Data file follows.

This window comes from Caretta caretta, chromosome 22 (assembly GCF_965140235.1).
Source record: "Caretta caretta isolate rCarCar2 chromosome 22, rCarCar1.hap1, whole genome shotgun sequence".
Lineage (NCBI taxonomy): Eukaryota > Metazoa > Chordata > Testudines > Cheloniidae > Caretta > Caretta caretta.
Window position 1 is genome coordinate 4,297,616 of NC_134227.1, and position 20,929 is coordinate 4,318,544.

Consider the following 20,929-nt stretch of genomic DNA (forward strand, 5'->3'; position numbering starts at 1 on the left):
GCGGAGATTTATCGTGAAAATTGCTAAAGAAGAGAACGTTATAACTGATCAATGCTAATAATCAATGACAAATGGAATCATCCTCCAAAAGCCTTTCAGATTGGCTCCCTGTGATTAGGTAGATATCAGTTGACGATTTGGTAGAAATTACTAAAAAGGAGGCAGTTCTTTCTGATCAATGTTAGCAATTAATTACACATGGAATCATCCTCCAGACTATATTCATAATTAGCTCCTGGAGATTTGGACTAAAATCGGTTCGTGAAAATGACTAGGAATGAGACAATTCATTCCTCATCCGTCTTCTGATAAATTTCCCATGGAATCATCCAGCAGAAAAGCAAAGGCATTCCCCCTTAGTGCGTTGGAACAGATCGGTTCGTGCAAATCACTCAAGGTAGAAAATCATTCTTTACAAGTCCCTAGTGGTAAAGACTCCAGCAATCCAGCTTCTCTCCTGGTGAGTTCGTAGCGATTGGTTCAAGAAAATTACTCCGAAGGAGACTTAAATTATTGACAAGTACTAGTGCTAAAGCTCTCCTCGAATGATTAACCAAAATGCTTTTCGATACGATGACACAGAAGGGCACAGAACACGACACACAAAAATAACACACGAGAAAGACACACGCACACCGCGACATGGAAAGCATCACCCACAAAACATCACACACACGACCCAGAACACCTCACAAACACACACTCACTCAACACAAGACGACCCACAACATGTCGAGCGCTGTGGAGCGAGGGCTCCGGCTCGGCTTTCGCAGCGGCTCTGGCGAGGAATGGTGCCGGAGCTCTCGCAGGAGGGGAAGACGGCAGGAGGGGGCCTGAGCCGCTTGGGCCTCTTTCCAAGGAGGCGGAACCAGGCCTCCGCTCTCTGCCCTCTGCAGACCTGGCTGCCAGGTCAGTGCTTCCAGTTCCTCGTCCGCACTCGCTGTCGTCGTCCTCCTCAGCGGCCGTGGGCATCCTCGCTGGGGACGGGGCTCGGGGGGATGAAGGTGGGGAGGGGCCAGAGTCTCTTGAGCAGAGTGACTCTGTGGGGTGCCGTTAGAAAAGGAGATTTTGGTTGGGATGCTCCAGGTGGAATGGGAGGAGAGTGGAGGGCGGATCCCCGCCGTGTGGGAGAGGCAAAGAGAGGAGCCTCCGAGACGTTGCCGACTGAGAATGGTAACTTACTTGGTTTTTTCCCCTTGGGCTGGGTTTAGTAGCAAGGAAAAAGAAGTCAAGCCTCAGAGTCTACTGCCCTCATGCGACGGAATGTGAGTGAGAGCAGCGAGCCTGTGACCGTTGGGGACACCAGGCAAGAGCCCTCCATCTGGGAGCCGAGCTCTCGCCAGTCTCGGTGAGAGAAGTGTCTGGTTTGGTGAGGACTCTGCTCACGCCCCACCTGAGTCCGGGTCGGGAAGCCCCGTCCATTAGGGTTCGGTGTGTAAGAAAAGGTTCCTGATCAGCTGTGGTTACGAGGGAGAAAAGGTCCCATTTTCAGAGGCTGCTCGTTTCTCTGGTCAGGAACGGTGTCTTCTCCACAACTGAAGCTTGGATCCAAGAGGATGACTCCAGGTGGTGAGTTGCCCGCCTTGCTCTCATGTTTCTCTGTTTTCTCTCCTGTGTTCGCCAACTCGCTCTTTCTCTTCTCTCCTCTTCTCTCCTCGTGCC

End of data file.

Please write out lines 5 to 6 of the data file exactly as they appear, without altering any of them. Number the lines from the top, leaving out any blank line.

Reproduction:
Consider the following 20,929-nt stretch of genomic DNA (forward strand, 5'->3'; position numbering starts at 1 on the left):
GCGGAGATTTATCGTGAAAATTGCTAAAGAAGAGAACGTTATAACTGATCAATGCTAATAATCAATGACAAATGGAATCATCCTCCAAAAGCCTTTCAGATTGGCTCCCTGTGATTAGGTAGATATCAGTTGACGATTTGGTAGAAATTACTAAAAAGGAGGCAGTTCTTTCTGATCAATGTTAGCAATTAATTACACATGGAATCATCCTCCAGACTATATTCATAATTAGCTCCTGGAGATTTGGACTAAAATCGGTTCGTGAAAATGACTAGGAATGAGACAATTCATTCCTCATCCGTCTTCTGATAAATTTCCCATGGAATCATCCAGCAGAAAAGCAAAGGCATTCCCCCTTAGTGCGTTGGAACAGATCGGTTCGTGCAAATCACTCAAGGTAGAAAATCATTCTTTACAAGTCCCTAGTGGTAAAGACTCCAGCAATCCAGCTTCTCTCCTGGTGAGTTCGTAGCGATTGGTTCAAGAAAATTACTCCGAAGGAGACTTAAATTATTGACAAGTACTAGTGCTAAAGCTCTCCTCGAATGATTAACCAAAATGCTTTTCGATACGATGACACAGAAGGGCACAGAACACGACACACAAAAATAACACACGAGAAAGACACACGCACACCGCGACATGGAAAGCATCACCCACAAAACATCACACACACGACCCAGAACACCTCACAAACACACACTCACTCAACACAAGACGACCCACAACATGTCGAGCGCTGTGGAGCGAGGGCTCCGGCTCGGCTTTCGCAGCGGCTCTGGCGAGGAATGGTGCCGGAGCTCTCGCAGGAGGGGAAGACGGCAGGAGGGGGCCTGAGCCGCTTGGGCCTCTTTCCAAGGAGGCGGAACCAGGCCTCCGCTCTCTGCCCTCTGCAGACCTGGCTGCCAGGTCAGTGCTTCCAGTTCCTCGTCCGCACTCGCTGTCGTCGTCCTCCTCAGCGGCCGTGGGCATCCTCGCTGGGGACGGGGCTCGGGGGGATGAAGGTGGGGAGGGGCCAGAGTCTCTTGAGCAGAGTGACTCTGTGGGGTGCCGTTAGAAAAGGAGATTTTGGTTGGGATGCTCCAGGTGGAATGGGAGGAGAGTGGAGGGCGGATCCCCGCCGTGTGGGAGAGGCAAAGAGAGGAGCCTCCGAGACGTTGCCGACTGAGAATGGTAACTTACTTGGTTTTTTCCCCTTGGGCTGGGTTTAGTAGCAAGGAAAAAGAAGTCAAGCCTCAGAGTCTACTGCCCTCATGCGACGGAATGTGAGTGAGAGCAGCGAGCCTGTGACCGTTGGGGACACCAGGCAAGAGCCCTCCATCTGGGAGCCGAGCTCTCGCCAGTCTCGGTGAGAGAAGTGTCTGGTTTGGTGAGGACTCTGCTCACGCCCCACCTGAGTCCGGGTCGGGAAGCCCCGTCCATTAGGGTTCGGTGTGTAAGAAAAGGTTCCTGATCAGCTGTGGTTACGAGGGAGAAAAGGTCCCATTTTCAGAGGCTGCTCGTTTCTCTGGTCAGGAACGGTGTCTTCTCCACAACTGAAGCTTGGATCCAAGAGGATGACTCCAGGTGGTGAGTTGCCCGCCTTGCTCTCATGTTTCTCTGTTTTCTCTCCTGTGTTCGCCAACTCGCTCTTTCTCTTCTCTCCTCTTCTCTCCTCGTGCC